Susan Lepselter « Committee on NAIS
I was an English major as an undergraduate and worked as a writer for years before deciding to pursue the PhD in Folklore and Social Anthropology at the University of Texas at Austin. My intellectual work applies my long-term interest in language and narrative to social and cultural life in America. My book project is an ethnographic study of the uncanny in America, focusing on how people tell stories about UFO experience and everyday life and linking these to a deep tradition of American Indian captivity narratives in popular culture. Along with the narrative and poetic expressions of everyday life, I am particularly interested in issues of class, gender, and the representation of Native Americans in America.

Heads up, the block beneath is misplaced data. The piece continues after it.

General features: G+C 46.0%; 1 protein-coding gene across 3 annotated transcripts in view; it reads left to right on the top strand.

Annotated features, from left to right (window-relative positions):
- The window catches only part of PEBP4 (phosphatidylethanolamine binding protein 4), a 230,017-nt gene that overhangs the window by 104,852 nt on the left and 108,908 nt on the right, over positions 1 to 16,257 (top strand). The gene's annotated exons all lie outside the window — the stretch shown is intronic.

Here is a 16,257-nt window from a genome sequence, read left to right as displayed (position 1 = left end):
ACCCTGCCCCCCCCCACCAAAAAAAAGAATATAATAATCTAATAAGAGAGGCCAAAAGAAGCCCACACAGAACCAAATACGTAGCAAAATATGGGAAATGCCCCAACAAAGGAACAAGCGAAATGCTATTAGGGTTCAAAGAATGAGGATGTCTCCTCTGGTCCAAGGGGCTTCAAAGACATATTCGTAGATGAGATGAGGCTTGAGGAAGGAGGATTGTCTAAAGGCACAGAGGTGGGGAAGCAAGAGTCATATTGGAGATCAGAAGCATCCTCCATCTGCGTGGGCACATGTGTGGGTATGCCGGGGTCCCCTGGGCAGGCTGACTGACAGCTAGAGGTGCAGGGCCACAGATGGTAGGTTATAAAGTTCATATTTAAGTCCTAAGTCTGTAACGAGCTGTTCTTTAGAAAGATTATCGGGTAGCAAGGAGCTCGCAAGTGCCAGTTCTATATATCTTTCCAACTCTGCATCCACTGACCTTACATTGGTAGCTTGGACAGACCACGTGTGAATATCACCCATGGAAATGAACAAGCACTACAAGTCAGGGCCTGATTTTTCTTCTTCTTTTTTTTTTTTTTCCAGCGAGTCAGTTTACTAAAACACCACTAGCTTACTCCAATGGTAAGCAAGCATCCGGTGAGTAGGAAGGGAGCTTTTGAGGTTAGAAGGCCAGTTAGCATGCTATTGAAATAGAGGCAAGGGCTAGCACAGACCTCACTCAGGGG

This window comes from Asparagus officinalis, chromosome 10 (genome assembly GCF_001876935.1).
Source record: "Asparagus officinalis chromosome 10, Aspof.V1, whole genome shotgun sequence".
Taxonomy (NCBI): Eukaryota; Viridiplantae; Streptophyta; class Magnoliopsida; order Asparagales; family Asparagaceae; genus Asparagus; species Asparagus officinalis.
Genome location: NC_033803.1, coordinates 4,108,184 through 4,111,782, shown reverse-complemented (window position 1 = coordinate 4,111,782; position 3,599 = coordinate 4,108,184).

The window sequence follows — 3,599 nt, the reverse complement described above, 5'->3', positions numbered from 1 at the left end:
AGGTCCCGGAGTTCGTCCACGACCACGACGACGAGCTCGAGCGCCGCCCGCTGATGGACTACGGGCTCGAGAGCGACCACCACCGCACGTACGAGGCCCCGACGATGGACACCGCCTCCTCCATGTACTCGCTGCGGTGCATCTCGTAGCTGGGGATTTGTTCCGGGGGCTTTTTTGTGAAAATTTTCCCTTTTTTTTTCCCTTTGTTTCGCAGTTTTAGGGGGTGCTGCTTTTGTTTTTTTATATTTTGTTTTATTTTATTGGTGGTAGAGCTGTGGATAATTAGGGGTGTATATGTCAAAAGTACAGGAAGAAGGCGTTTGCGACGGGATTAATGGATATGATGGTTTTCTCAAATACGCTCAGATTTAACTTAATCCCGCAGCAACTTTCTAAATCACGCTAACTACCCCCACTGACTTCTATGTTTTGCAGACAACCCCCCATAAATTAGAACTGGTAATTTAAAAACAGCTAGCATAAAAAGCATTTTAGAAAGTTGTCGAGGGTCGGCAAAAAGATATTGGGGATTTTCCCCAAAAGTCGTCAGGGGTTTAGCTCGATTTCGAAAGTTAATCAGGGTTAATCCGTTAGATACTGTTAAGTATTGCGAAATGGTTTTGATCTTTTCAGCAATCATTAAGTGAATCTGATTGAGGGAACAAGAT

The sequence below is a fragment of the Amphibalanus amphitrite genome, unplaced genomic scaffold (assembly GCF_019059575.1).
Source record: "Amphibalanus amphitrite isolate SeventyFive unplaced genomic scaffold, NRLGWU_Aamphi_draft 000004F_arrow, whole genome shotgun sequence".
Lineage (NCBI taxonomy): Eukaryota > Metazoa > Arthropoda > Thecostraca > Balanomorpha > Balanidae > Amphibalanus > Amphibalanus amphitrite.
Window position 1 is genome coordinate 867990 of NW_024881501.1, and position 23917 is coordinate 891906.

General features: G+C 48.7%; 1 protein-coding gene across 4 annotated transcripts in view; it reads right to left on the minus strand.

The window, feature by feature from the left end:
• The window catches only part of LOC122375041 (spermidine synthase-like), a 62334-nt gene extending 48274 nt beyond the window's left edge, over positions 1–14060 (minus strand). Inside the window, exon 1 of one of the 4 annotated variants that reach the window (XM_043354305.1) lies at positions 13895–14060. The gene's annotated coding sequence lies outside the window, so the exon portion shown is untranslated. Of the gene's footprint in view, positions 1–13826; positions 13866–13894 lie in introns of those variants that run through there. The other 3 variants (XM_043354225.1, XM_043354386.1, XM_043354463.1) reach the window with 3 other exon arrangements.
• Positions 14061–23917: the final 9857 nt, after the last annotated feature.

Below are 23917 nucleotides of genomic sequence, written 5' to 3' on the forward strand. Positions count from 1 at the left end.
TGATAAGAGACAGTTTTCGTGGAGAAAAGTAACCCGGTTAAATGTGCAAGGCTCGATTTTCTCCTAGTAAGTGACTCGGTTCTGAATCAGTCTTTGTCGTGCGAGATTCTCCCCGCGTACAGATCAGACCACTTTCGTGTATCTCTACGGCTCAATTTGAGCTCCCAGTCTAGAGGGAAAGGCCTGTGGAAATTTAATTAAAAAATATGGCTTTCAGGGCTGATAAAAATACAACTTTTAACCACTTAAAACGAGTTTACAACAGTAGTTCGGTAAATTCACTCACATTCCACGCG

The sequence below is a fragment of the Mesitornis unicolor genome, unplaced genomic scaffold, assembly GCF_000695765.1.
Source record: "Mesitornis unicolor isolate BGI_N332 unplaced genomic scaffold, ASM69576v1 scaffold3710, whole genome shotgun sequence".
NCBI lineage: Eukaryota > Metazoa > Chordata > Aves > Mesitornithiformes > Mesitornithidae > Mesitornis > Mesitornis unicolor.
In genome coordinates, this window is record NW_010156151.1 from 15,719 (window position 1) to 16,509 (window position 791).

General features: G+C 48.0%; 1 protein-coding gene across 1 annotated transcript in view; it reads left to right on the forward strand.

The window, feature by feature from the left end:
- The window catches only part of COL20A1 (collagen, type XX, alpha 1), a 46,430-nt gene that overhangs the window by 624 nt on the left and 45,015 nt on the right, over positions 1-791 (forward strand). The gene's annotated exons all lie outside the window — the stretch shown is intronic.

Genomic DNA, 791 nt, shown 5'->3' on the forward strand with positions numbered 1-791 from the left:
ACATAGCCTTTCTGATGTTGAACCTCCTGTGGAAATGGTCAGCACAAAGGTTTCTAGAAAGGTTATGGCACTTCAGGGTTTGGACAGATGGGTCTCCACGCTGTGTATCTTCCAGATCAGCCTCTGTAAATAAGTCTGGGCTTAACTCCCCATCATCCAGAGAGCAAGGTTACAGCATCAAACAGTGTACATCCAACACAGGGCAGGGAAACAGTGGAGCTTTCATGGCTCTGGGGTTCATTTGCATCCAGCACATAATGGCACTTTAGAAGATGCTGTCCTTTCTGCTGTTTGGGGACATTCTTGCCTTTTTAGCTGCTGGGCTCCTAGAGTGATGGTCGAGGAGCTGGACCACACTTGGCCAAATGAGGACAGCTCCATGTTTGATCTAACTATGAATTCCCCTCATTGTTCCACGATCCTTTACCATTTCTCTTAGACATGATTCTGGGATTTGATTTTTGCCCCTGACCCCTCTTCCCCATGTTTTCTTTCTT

- CMCL C314: American Captivity Narratives
Selected Recent Publications
Forthcoming. The Politics and Poetics of Excess: Hoarding Stories and Neoliberal Strategies of Consumption. Anthropological Quarterly.
2007. Unidentified Flying Objects: 1947-2006. Invited review article. In International Encyclopedia of the Social Sciences, 2d edition, ed. William A. Darity, Jr. Detroit: Macmillan Reference USA.
2005. The License: Poetics, Power, and the Uncanny. In E.T. Culture: Anthropology in Outerspaces, ed. Debbora Battaglia. Durham, NC: Duke University Press.
2005. Why Rachel Isn't Buried at Her Grave: Ghosts, UFOs, and a Place in the West. In Histories of the Future, ed. Daniel Rosenberg and Susan Harding. Durham, NC: Duke University Press.